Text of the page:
Date: December 14, 2016
While most long-fingered bats eat only insects, they may all be instinctively able to also catch fish, according to a study published December 14, 2016 in the open-access journal PLOS ONE by Ostaizka Aizpurua and colleagues from the University of Copenhagen, Denmark and the University of the Basque Country, Spain.
Many animals adapt their diets when their environment changes and new food sources become available. Long-fingered bats (Myotis capaccinii) are generally thought to consume only insects, but previous studies found some individuals that ate fish.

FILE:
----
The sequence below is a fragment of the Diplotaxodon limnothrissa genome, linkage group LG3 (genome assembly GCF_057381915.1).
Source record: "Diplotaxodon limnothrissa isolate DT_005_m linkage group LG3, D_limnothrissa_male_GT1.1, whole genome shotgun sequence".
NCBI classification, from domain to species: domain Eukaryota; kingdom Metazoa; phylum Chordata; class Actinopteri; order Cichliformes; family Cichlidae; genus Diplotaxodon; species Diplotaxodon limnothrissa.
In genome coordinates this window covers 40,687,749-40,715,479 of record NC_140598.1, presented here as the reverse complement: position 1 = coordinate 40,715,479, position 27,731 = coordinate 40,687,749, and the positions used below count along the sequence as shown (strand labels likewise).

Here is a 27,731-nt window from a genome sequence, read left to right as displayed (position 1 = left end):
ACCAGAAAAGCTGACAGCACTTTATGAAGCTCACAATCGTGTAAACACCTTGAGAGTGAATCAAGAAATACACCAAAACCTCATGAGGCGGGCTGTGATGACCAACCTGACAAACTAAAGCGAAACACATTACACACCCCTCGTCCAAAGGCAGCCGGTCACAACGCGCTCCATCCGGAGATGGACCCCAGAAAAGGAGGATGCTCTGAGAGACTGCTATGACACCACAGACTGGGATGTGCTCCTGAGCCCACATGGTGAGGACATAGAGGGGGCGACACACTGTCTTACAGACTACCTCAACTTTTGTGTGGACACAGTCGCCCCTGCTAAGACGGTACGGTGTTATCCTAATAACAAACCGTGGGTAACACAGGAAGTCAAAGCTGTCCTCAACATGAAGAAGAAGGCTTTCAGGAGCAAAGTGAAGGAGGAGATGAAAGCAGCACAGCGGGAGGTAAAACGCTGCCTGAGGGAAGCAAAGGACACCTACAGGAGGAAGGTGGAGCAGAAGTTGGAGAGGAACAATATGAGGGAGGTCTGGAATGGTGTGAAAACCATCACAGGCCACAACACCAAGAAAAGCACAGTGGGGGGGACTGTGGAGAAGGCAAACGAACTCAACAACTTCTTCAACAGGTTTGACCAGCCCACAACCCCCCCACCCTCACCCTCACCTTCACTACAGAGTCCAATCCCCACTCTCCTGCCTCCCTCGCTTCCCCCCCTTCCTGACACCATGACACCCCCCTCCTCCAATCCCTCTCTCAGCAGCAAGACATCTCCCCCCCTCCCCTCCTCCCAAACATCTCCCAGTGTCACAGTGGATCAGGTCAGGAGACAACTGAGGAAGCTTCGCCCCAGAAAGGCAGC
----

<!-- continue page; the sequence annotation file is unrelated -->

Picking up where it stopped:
To investigate the origins of fishing behavior in long-fingered bats, Aizpurua and colleagues conducted a field study in the Valencia, Western Spain, comparing a community of long-fingered bats known to eat fish at a golf course pond near Dénia, with a community of strictly insectivorous bats at a stream pool near Ròtova. The researchers compared the bats' reactions to insect-like (stationary) and fish-like (moving) prey targets between the two communities.